The differences are reflected in the goals, scope, focus and the term of these two endeavors. The purpose of strategic planning is the confirmation of goals and priorities and the optimization of business performance through the effective alignment of business resources with performance objectives. Business resources can be broken down into three general categories: time, people and money. Strategic planning endeavors to optimize synergy, productivity and efficiency by confirming priorities and establishing compatible plans for the achievement of realistic performance benchmarks.

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Strategic Planning and Succession Planning: What You Should Know About Expertise and Time Frames

As we have been discussing, strategic planning and succession planning are two different long term endeavors that have many similarities. In my previous post, we looked at the differences in the goals and scope of these two very important leadership and management initiatives. So that we can achieve even more clarification between these two, we will consider the focus and term of strategic and succession planning and how they differ.

If you have a succession plan you have a strategic plan because the Succession Matrix®considers strategic planning one of the ten interdependent factors essential to a complete succession plan. However due to the difference in scope of these two endeavors, it is important to remember that just because you have a strategic plan, you do not necessarily have a succession plan.

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Family and Business - Have You Been A Cheater?

Recently a friend shared a book with me titled Choosing to Cheat by Andy Stanley. Choosing to Cheat is a quick read, but it is very intriguing and prompted me to do a little introspection. The author begins the book by stating that everyone cheats. Now before you wonder why a succession planner is talking to you about cheating, please let me explain. This is a book about what can happen when family and business collide.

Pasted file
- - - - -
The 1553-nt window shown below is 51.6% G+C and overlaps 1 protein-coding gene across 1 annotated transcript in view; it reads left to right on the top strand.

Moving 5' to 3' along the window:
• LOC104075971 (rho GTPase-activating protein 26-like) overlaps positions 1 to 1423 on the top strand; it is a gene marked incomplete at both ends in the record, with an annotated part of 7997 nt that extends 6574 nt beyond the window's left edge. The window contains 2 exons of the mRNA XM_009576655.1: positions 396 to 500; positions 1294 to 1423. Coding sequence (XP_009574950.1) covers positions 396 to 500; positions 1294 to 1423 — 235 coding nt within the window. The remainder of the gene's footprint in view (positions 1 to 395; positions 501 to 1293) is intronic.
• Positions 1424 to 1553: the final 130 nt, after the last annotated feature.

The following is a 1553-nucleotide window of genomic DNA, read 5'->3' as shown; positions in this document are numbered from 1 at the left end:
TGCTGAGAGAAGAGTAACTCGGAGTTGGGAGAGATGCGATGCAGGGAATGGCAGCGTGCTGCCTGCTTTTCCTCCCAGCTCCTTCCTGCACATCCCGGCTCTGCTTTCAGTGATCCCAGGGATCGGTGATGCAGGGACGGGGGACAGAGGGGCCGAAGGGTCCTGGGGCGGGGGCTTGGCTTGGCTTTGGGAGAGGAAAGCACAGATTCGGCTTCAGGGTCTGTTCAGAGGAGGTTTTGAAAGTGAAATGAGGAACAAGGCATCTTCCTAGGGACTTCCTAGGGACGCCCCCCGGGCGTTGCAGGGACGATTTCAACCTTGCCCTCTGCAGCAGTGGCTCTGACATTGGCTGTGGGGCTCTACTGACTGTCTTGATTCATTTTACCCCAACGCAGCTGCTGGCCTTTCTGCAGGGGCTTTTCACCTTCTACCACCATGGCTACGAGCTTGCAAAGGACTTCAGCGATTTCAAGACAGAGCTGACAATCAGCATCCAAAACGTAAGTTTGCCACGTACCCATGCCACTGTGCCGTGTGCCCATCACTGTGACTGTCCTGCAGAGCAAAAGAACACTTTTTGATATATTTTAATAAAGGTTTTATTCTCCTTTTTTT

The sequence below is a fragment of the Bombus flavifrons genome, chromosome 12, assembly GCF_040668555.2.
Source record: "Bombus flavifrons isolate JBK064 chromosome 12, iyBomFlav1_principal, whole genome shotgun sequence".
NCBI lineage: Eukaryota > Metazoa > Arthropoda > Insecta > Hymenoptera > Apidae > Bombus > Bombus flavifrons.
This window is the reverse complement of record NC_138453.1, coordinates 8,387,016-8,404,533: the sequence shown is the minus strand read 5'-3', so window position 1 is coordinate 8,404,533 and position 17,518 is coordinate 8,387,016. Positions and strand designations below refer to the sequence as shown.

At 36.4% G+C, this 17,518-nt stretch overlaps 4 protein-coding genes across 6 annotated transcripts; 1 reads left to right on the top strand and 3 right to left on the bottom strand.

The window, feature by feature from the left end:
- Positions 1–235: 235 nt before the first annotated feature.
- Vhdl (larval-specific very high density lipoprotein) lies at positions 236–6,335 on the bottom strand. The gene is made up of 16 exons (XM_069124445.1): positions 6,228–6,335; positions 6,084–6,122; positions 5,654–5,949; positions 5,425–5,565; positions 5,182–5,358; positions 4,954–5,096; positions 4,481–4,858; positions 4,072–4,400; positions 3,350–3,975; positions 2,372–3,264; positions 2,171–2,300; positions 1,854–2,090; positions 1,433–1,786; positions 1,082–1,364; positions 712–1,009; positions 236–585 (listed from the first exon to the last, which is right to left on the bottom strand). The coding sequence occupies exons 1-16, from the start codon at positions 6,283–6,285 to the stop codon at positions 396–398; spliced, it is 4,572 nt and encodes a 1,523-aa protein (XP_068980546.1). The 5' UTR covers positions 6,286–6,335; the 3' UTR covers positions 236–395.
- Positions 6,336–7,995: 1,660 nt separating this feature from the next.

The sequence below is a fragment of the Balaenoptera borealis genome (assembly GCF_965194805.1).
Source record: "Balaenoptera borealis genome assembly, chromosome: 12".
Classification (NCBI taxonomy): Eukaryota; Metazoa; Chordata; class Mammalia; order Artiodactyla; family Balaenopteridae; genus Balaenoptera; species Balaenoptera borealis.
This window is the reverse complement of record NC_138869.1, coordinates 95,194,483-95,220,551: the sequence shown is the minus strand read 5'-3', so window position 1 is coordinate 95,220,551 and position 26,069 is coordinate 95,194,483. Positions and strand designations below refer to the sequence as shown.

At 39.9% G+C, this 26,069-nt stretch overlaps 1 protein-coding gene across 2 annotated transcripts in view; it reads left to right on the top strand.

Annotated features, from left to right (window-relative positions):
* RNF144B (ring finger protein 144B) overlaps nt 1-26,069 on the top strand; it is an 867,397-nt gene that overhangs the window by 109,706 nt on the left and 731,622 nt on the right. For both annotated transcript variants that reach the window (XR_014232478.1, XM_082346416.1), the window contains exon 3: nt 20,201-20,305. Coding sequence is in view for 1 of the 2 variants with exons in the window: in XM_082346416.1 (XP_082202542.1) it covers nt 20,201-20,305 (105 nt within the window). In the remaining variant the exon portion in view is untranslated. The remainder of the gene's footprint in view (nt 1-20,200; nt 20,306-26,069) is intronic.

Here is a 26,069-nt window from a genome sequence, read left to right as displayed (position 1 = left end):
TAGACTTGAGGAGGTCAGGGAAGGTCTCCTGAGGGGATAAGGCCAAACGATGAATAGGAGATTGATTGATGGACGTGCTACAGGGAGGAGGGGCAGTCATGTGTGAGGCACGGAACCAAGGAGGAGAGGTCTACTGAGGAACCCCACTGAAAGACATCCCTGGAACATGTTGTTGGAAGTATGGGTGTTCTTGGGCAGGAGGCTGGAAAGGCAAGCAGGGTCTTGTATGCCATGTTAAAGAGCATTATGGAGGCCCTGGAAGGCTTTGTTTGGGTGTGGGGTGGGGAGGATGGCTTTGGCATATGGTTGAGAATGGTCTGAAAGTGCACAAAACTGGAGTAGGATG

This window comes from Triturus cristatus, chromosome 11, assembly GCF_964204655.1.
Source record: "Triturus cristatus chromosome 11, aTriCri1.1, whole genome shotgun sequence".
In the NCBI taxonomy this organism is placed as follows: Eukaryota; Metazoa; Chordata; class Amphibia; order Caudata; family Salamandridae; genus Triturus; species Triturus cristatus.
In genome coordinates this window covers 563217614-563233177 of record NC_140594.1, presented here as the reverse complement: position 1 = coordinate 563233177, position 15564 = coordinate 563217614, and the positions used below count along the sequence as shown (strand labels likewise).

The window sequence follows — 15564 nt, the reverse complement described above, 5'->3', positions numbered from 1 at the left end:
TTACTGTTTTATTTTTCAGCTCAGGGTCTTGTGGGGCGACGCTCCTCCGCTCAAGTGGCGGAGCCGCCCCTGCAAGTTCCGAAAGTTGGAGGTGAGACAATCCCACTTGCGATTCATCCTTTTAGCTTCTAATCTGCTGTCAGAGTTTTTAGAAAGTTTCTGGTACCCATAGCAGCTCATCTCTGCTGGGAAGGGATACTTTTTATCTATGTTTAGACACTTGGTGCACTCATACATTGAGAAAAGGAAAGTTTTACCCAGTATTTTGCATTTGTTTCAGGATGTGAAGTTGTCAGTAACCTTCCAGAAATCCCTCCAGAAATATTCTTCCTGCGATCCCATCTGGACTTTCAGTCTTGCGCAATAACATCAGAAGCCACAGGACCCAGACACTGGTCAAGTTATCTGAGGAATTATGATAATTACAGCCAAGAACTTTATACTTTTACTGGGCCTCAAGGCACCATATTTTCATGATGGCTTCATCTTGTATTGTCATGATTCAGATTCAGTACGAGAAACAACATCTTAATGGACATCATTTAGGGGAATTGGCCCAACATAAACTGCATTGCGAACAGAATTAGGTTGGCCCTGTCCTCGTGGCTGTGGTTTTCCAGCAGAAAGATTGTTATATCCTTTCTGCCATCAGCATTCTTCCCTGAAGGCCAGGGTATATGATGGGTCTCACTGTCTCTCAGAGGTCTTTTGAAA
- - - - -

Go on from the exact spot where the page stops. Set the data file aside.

Cheating in the context of this book refers to giving up one thing in favor of another. Each day we make choices with regard to how we spend our time at home with family and in business. When we choose to spend the majority of our time at work or building a business, many times family suffers. Several of my clients and countless prospects over the years have channeled a tremendous amount of time, energy and money pursuing business endeavors which has resulted in not only business success and amassing impressive personal wealth but also failed marriages and fractured relationships with their children. An overwhelming majority that have achieved what they define as the pinnacle of their business career want nothing more than to turn back time and recapture what they no longer have: a successful marriage or a meaningful relationship with their children.  

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Why Employee Contracts Are So Important to the Succession Planning Process

Business Structuring is a critical factor of the interdependent Succession Matrix®. Business Structuring impacts the nine other factors of the Succession Matrix® and accordingly, those other nine factors positively or negatively impact Business Structuring. For more information on all ten factors, refer to the International Succession Planning Association website at www.ISPAssociation.org.  

Business Structuring actually consists of two sub-factors, Business Organization and Business Documentation. Business Organization refers to the actual structure of the business as a corporation, LLC, partnership, etc. and its alignment to the strategic goals the business has for the continuation of success through the next generation of owners and managers. Business Documentation, as the name implies, refers to the actual documentation that formalizes the business organization as well as agreements regarding the disposition of ownership, leases of equipment and real estate, and contracts with vendors (franchisers, distributors, lenders) and employees. With respect to employment contracts, I am often asked what role an employment contract has in business succession planning. In light of the volume of curiosity, let’s embrace this subject.

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Don't Overlook the Employment Contract - How It Can Impact Your Exit Strategy, Cash Flow and Protection from the IRS